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It is now obvious that hermann thinks nothing of

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romance with this innocent woman who is completely unaware of his true intentions. It is now obvious that Hermann thinks nothing of Lizaveta and simply wants to learn the Countess’ secret. “Or named the three winning cards to me? Why shouldn’t I try my luck? ...Get myself presented to her, work my way into her affections; become her lover even;” (Pushkin 80). Hermann now understands that in order to get what he wants he must be in contact with the Countess and he is willing to do whatever it takes. Lizaveta is also affected by gossip when Tomsky explains to her how Hermann desires her. Without knowing Hermann’s intentions, Tomsky has now given Lizaveta the idea that she is special to him Hermann. His greed drives him, as does that of Bernarda. She is 2
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capable of locking her own mother away in order to avoid the whispers others might share if they see Maria Josefa acting in her crazy ways. “It’s not that. If she’s there, the neighbours can see her from their windows” (Lorca 127). She keeps her own mother locked away in a room because of the way she acts, much of which is probably a result of being in captivity for so long. For Bernarda, the avoidance of negative connotations regarding her family is more important that her mother. Hermann is so driven to obtain the secret from the Countess that he is willing to make an exchange and be responsible for her sin. He is completely numb to the consequences of his actions because this gossip has driven him to an insane obsession with the secret. “He offers to take over the Countess’ sin…he offers to free her from the pact by assuming her role in the pact…” (Shrayer) This work compares the interactions between Hermann and the Countess to that of Faustus and Mephostophilis. Like Faustus, Hermann is willing to do anything in order to obtain the Countess’ secret. The article also emphasizes the fact that Tomsky is the reason for Hermann’s actions. The gossip he stared about the Countess while around the faro table is the reason Hermann has become so greedy. As the story ends, Hermann is confused and angry that he lost the game after everything he went through. “ ‘Your queen loses’, said Chekalinsky gently” (Pushkin 99). It is not obvious whether or not the Countess’ was playing a trick on Hermann or she was simply lucky in her day and had no secret at all. The gossip Hermann chooses to live his life by eventually leads to his demise. Similarly, the gossip Bernarda so desperately attempts to avoid will tear her family even farther apart. 3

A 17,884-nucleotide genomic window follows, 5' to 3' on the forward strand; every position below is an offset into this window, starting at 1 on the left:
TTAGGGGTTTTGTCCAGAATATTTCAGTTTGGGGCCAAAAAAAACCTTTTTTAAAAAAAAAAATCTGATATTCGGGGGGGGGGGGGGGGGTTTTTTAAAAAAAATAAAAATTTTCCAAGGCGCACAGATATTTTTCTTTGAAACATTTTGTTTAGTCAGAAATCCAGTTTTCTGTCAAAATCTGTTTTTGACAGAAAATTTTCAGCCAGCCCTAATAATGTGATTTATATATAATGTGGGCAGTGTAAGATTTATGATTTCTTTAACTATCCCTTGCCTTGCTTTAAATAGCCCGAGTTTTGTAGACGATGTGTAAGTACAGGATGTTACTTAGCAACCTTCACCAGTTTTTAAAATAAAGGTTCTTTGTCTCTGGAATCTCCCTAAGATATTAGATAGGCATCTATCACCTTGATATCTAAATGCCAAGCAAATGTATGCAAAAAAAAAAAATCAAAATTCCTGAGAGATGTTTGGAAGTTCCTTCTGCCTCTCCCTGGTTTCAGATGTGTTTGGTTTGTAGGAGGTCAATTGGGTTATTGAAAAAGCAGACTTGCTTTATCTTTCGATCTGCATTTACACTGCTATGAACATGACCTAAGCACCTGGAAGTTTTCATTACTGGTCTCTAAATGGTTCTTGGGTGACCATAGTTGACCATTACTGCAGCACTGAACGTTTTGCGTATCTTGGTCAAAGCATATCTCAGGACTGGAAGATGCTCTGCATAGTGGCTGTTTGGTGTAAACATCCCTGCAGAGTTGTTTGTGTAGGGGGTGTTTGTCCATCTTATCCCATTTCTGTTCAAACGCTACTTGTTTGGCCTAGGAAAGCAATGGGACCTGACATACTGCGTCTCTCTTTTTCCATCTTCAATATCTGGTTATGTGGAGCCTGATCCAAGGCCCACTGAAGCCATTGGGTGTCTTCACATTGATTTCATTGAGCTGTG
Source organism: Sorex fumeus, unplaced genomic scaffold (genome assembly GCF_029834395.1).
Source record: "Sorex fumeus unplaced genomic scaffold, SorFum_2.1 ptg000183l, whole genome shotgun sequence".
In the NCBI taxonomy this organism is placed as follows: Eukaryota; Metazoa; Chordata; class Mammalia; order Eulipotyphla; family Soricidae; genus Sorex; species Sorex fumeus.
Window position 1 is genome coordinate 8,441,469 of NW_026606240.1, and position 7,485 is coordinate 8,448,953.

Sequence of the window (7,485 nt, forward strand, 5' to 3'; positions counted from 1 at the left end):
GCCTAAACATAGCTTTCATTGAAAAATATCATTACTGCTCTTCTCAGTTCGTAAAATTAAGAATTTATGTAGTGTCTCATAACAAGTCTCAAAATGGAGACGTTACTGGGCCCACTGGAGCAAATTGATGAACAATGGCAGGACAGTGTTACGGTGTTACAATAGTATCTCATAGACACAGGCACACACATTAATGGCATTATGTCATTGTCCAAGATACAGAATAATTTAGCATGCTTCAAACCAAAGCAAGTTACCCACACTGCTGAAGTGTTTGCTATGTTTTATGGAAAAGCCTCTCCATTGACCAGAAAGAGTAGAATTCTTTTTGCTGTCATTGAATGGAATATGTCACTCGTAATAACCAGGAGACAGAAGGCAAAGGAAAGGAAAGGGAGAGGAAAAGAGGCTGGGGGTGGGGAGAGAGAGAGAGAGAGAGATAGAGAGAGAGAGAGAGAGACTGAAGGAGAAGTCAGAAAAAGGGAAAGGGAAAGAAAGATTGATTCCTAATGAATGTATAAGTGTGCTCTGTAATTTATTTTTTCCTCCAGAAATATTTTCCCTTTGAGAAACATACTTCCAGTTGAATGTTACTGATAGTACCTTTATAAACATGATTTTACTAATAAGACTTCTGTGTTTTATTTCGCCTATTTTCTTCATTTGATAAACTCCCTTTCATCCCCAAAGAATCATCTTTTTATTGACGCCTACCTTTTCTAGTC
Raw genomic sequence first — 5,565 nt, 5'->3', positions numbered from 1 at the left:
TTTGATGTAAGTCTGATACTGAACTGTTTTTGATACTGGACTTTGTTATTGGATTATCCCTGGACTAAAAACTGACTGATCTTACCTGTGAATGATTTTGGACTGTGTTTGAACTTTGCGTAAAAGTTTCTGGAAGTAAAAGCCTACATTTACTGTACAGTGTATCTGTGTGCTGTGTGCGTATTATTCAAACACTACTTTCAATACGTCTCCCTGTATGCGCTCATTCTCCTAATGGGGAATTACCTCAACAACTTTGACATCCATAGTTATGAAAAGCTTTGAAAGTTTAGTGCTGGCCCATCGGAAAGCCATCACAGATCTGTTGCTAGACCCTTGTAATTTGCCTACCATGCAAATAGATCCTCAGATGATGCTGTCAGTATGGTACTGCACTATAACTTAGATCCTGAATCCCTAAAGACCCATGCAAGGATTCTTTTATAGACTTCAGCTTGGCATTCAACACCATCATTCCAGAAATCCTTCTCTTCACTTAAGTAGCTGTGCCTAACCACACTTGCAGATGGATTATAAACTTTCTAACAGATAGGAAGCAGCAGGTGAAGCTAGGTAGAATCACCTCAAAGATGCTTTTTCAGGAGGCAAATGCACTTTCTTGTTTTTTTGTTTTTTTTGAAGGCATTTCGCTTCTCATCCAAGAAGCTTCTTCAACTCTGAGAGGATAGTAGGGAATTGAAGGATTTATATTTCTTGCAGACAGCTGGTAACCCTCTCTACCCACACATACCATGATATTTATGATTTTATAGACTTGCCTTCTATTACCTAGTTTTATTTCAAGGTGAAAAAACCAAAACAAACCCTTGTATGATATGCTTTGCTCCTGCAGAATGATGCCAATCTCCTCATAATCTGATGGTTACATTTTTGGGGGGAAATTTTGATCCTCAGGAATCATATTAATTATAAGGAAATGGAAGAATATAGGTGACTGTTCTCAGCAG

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Bernarda Alba is very similar to Hermann in that her actions are completely driven by gossip. She will do anything in her power to ensure that things go her way. “Less wailing and more work. You should have got the whole place cleaner, ready for the mourners” (Lorca 122). Bernarda disregards the sadness of those truly mourning her own husband because of her obsession with how others perceive her. The mourners are not even a part of her family, yet she takes care of them first. Her house must be clean for them rather than to honor her husband that has recently passed. For Bernarda, all others are above her own family because her being revolves around what others think of her.
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